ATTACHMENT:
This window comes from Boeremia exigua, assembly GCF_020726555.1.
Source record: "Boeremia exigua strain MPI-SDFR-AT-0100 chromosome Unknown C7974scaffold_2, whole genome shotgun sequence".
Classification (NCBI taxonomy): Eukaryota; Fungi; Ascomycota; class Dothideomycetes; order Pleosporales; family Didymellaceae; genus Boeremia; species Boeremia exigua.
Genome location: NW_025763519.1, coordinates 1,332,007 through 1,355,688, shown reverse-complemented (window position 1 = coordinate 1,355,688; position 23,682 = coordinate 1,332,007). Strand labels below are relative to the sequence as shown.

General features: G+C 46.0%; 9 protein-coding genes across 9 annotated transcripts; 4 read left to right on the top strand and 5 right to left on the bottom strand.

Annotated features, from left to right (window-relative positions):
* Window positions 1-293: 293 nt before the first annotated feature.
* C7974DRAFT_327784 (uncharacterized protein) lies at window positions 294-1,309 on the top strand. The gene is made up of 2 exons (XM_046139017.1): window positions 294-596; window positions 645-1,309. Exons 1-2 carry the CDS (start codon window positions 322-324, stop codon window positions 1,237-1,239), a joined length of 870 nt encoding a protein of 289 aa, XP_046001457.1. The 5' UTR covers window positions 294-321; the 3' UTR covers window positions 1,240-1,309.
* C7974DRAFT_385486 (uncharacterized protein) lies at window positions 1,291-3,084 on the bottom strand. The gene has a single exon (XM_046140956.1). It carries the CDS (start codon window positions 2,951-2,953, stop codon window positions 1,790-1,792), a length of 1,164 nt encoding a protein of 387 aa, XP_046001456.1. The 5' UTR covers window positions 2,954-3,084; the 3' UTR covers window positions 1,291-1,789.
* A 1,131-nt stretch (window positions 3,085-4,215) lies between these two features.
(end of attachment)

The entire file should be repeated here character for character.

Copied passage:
This window comes from Boeremia exigua, assembly GCF_020726555.1.
Source record: "Boeremia exigua strain MPI-SDFR-AT-0100 chromosome Unknown C7974scaffold_2, whole genome shotgun sequence".
Classification (NCBI taxonomy): Eukaryota; Fungi; Ascomycota; class Dothideomycetes; order Pleosporales; family Didymellaceae; genus Boeremia; species Boeremia exigua.
Genome location: NW_025763519.1, coordinates 1,332,007 through 1,355,688, shown reverse-complemented (window position 1 = coordinate 1,355,688; position 23,682 = coordinate 1,332,007). Strand labels below are relative to the sequence as shown.

General features: G+C 46.0%; 9 protein-coding genes across 9 annotated transcripts; 4 read left to right on the top strand and 5 right to left on the bottom strand.

Annotated features, from left to right (window-relative positions):
* Window positions 1-293: 293 nt before the first annotated feature.
* C7974DRAFT_327784 (uncharacterized protein) lies at window positions 294-1,309 on the top strand. The gene is made up of 2 exons (XM_046139017.1): window positions 294-596; window positions 645-1,309. Exons 1-2 carry the CDS (start codon window positions 322-324, stop codon window positions 1,237-1,239), a joined length of 870 nt encoding a protein of 289 aa, XP_046001457.1. The 5' UTR covers window positions 294-321; the 3' UTR covers window positions 1,240-1,309.
* C7974DRAFT_385486 (uncharacterized protein) lies at window positions 1,291-3,084 on the bottom strand. The gene has a single exon (XM_046140956.1). It carries the CDS (start codon window positions 2,951-2,953, stop codon window positions 1,790-1,792), a length of 1,164 nt encoding a protein of 387 aa, XP_046001456.1. The 5' UTR covers window positions 2,954-3,084; the 3' UTR covers window positions 1,291-1,789.
* A 1,131-nt stretch (window positions 3,085-4,215) lies between these two features.